This article was first published on CLUAS in August 2001
Swapping Chess for Pop Music and U2
Eoghan reflects on his 17 years of U2 fandom...
It was 1984, I was 12 years of age and I wanted to be cool. To be frank though I was struggling. My main interest at the time was chess and no matter how rewarding my flourishing Community Games chess career was I soon realised that it was unlikely to elevate me to the ranks of 'cool'.
From a distance pop music with its proven street credibility seemed to be a more promising diversion. However my rational chess-centric mind had first to overcome its disturbing inability to work out what made one chart hit better than another. But help was at hand in the form of Frankie Goes to Hollywood's 1984 summer hit 'Two Tribes'. As soon as I heard it I realised I had discovered what was - obviously - the greatest song ever written.
Having safely overcome my deficiencies in the fine art of pop song appreciation I was quickly transformed into some sort of pre-teen, parental nightmare of a pop fan. My well-thumbed copy of 'Bobby Fischer Teaches Chess' was quickly replaced by 'Smash Hits' magazine and soon I was able to breath a sigh of relief - I might finally have a fighting chance of becoming something vaguely cool.
But the 'Frankie' chapter was to be short-lived. Unknown to me at the time, a Dublin band called U2 was holed up that same summer in Slane Castle recording some songs that would radically alter my teenage landscape. It all started in September '84 when I heard the first fruits of those recording sessions - the single 'Pride (in the name of love)'. The effect was dramatic. My musical allegiance was not only immediately re-aligned but a potent passion for U2 quickly revealed itself, a passion that has somehow lasted to this day.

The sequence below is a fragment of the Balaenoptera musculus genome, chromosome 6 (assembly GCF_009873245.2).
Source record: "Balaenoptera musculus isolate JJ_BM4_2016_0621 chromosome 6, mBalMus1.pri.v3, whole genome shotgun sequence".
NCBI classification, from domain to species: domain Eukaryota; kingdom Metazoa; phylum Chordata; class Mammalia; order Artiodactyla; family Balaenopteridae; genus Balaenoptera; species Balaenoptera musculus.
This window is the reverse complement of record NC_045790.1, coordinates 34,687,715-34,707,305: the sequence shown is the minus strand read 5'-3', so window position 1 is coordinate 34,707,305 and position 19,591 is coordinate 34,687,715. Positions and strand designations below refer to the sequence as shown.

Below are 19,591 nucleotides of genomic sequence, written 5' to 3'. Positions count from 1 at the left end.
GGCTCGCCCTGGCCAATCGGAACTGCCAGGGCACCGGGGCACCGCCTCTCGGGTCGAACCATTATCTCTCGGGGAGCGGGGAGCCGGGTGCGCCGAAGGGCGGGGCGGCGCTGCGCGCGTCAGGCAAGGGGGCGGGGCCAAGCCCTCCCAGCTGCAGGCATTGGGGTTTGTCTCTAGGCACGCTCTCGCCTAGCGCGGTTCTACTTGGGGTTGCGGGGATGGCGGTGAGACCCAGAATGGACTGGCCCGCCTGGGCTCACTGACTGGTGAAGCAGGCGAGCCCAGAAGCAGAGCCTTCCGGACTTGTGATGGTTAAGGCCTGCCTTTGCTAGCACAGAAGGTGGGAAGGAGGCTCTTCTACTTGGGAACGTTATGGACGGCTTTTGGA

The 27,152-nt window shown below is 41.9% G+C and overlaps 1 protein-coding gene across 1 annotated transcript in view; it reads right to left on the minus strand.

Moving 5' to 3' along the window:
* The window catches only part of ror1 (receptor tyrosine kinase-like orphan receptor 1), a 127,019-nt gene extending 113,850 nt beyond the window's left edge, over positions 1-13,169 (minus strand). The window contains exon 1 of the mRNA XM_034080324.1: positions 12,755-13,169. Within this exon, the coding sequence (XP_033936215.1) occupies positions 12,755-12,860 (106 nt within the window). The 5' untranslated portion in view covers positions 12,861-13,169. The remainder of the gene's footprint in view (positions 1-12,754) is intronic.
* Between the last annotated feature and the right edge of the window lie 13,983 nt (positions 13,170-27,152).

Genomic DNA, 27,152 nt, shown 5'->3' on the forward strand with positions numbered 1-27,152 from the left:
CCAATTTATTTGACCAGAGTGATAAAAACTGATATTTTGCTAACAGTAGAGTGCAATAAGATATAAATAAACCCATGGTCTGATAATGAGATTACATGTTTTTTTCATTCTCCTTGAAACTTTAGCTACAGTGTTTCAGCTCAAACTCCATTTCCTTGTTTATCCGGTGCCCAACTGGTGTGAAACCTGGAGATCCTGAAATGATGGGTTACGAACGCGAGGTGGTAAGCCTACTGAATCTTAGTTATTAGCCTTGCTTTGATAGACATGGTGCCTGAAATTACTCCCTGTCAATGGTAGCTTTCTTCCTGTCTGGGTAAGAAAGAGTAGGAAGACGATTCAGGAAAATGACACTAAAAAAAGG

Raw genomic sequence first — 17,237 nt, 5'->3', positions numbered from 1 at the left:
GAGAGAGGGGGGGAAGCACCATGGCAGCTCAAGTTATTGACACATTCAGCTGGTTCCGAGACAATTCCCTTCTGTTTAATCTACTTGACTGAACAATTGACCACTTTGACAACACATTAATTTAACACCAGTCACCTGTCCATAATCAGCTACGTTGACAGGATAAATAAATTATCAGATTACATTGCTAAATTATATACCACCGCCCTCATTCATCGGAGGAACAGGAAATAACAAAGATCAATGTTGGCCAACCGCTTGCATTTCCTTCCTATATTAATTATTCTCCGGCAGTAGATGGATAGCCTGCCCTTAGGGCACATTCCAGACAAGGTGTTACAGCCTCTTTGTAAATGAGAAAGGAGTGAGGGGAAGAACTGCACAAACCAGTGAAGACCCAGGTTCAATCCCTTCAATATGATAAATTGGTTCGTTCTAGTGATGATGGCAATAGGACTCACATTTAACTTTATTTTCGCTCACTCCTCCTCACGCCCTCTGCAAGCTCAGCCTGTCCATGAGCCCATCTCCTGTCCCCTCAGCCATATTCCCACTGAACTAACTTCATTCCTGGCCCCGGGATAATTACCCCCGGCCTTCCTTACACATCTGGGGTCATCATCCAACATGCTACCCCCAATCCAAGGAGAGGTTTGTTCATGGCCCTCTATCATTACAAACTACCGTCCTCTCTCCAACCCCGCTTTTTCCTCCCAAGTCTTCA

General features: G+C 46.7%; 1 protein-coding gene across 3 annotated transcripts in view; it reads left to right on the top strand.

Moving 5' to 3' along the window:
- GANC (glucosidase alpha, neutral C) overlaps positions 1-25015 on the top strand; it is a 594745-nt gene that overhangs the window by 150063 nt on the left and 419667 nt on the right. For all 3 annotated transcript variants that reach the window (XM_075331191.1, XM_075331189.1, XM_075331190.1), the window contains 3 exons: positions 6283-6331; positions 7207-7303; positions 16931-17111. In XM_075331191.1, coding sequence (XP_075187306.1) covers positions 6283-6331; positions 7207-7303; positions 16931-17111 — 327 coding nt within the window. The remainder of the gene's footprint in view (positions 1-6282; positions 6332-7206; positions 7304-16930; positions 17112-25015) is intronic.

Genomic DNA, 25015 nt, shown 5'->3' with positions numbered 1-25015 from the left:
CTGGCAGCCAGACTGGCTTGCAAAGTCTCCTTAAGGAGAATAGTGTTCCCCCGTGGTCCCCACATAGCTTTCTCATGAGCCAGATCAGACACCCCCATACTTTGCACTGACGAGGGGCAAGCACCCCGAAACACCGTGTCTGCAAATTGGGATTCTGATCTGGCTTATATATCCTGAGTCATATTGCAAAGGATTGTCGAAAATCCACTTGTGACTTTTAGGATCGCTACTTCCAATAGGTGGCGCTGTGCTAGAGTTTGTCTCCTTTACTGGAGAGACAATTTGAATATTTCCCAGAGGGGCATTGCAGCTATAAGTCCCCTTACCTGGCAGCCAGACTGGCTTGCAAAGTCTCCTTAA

Almost 17 years on it intrigues me to look back and recollect how, in the early days of that passion, nothing - and I mean absolutely nothing - counted in my little world but this new band. Their spirited, earnest music coupled with the fact that they hailed from my city proved an intoxicating cocktail to my twelve year old self. With this new vital soundtrack knocking around in my skull everything suddenly seemed more vivid.
By my 13th birthday I had fulfilled all the classic fan criteria - a bedroom covered with posters of the band, frantic weekend searches in record shops for rare singles, hours locked in a bedroom listening to their records, and so on. It wasn't long before people in my company would be heard muttering the words 'obsessive' and 'freak' in the same sentence.
Fortunately the obsessive streaks were eventually reeled in. Nonetheless flights of madness on occasion did assert themselves. There was the winter of '86 when, in an attempt to meet U2, I'd skive off school every Friday afternoon and hang out outside their recording studio as they recorded the 'Joshua Tree' album. I still hadn't learnt my lesson ten years later in April 1997 when U2's 'Popmart' tour opened in Las Vegas. Allow me to elaborate.